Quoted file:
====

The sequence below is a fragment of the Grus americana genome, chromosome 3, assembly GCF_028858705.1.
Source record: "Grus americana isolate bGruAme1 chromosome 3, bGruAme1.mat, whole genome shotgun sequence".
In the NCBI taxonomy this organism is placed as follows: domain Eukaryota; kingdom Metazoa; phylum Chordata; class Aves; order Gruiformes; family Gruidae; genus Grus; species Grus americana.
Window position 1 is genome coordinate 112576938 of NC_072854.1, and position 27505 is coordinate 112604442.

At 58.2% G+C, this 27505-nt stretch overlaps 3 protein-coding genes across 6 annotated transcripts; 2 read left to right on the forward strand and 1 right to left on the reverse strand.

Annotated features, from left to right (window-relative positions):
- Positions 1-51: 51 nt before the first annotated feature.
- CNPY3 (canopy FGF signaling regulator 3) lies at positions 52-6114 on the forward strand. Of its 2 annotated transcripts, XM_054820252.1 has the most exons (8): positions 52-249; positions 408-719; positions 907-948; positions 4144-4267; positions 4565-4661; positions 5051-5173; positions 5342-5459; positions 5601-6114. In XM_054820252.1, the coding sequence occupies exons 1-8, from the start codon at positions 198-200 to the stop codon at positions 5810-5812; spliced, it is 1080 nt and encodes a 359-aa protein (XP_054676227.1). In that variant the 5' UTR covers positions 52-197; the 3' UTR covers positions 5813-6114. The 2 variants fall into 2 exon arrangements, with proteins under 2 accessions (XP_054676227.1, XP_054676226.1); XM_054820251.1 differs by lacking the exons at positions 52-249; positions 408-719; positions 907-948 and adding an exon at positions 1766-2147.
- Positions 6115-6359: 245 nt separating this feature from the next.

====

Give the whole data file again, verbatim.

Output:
The sequence below is a fragment of the Grus americana genome, chromosome 3, assembly GCF_028858705.1.
Source record: "Grus americana isolate bGruAme1 chromosome 3, bGruAme1.mat, whole genome shotgun sequence".
In the NCBI taxonomy this organism is placed as follows: domain Eukaryota; kingdom Metazoa; phylum Chordata; class Aves; order Gruiformes; family Gruidae; genus Grus; species Grus americana.
Window position 1 is genome coordinate 112576938 of NC_072854.1, and position 27505 is coordinate 112604442.

At 58.2% G+C, this 27505-nt stretch overlaps 3 protein-coding genes across 6 annotated transcripts; 2 read left to right on the forward strand and 1 right to left on the reverse strand.

Annotated features, from left to right (window-relative positions):
- Positions 1-51: 51 nt before the first annotated feature.
- CNPY3 (canopy FGF signaling regulator 3) lies at positions 52-6114 on the forward strand. Of its 2 annotated transcripts, XM_054820252.1 has the most exons (8): positions 52-249; positions 408-719; positions 907-948; positions 4144-4267; positions 4565-4661; positions 5051-5173; positions 5342-5459; positions 5601-6114. In XM_054820252.1, the coding sequence occupies exons 1-8, from the start codon at positions 198-200 to the stop codon at positions 5810-5812; spliced, it is 1080 nt and encodes a 359-aa protein (XP_054676227.1). In that variant the 5' UTR covers positions 52-197; the 3' UTR covers positions 5813-6114. The 2 variants fall into 2 exon arrangements, with proteins under 2 accessions (XP_054676227.1, XP_054676226.1); XM_054820251.1 differs by lacking the exons at positions 52-249; positions 408-719; positions 907-948 and adding an exon at positions 1766-2147.
- Positions 6115-6359: 245 nt separating this feature from the next.